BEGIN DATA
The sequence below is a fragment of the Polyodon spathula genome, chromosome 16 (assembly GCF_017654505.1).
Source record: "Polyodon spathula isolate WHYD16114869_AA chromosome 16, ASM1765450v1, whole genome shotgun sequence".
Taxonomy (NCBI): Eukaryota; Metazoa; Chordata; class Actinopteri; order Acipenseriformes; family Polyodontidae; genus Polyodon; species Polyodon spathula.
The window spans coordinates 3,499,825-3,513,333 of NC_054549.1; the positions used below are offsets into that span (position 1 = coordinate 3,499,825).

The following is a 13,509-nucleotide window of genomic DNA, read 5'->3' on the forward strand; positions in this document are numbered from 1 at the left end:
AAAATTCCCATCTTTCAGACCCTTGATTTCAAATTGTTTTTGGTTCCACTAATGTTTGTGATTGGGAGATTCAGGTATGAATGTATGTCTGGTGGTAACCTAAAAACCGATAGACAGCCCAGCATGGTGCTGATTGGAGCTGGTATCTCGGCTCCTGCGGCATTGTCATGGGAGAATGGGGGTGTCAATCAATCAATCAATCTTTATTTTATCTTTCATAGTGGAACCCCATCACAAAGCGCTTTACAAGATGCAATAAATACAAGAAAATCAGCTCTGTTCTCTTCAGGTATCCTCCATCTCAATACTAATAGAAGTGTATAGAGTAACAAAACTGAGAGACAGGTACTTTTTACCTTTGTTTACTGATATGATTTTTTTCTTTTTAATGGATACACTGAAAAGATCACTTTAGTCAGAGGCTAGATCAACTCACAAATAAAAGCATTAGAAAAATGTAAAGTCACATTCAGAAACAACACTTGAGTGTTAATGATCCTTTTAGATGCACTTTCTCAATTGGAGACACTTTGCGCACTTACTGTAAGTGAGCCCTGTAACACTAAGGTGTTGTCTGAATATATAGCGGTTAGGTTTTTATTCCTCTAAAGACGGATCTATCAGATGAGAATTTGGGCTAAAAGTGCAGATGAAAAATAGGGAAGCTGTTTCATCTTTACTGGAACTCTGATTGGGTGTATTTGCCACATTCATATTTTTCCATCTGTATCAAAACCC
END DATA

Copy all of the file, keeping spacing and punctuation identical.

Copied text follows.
The sequence below is a fragment of the Polyodon spathula genome, chromosome 16 (assembly GCF_017654505.1).
Source record: "Polyodon spathula isolate WHYD16114869_AA chromosome 16, ASM1765450v1, whole genome shotgun sequence".
Taxonomy (NCBI): Eukaryota; Metazoa; Chordata; class Actinopteri; order Acipenseriformes; family Polyodontidae; genus Polyodon; species Polyodon spathula.
The window spans coordinates 3,499,825-3,513,333 of NC_054549.1; the positions used below are offsets into that span (position 1 = coordinate 3,499,825).

The following is a 13,509-nucleotide window of genomic DNA, read 5'->3' on the forward strand; positions in this document are numbered from 1 at the left end:
AAAATTCCCATCTTTCAGACCCTTGATTTCAAATTGTTTTTGGTTCCACTAATGTTTGTGATTGGGAGATTCAGGTATGAATGTATGTCTGGTGGTAACCTAAAAACCGATAGACAGCCCAGCATGGTGCTGATTGGAGCTGGTATCTCGGCTCCTGCGGCATTGTCATGGGAGAATGGGGGTGTCAATCAATCAATCAATCTTTATTTTATCTTTCATAGTGGAACCCCATCACAAAGCGCTTTACAAGATGCAATAAATACAAGAAAATCAGCTCTGTTCTCTTCAGGTATCCTCCATCTCAATACTAATAGAAGTGTATAGAGTAACAAAACTGAGAGACAGGTACTTTTTACCTTTGTTTACTGATATGATTTTTTTCTTTTTAATGGATACACTGAAAAGATCACTTTAGTCAGAGGCTAGATCAACTCACAAATAAAAGCATTAGAAAAATGTAAAGTCACATTCAGAAACAACACTTGAGTGTTAATGATCCTTTTAGATGCACTTTCTCAATTGGAGACACTTTGCGCACTTACTGTAAGTGAGCCCTGTAACACTAAGGTGTTGTCTGAATATATAGCGGTTAGGTTTTTATTCCTCTAAAGACGGATCTATCAGATGAGAATTTGGGCTAAAAGTGCAGATGAAAAATAGGGAAGCTGTTTCATCTTTACTGGAACTCTGATTGGGTGTATTTGCCACATTCATATTTTTCCATCTGTATCAAAACCC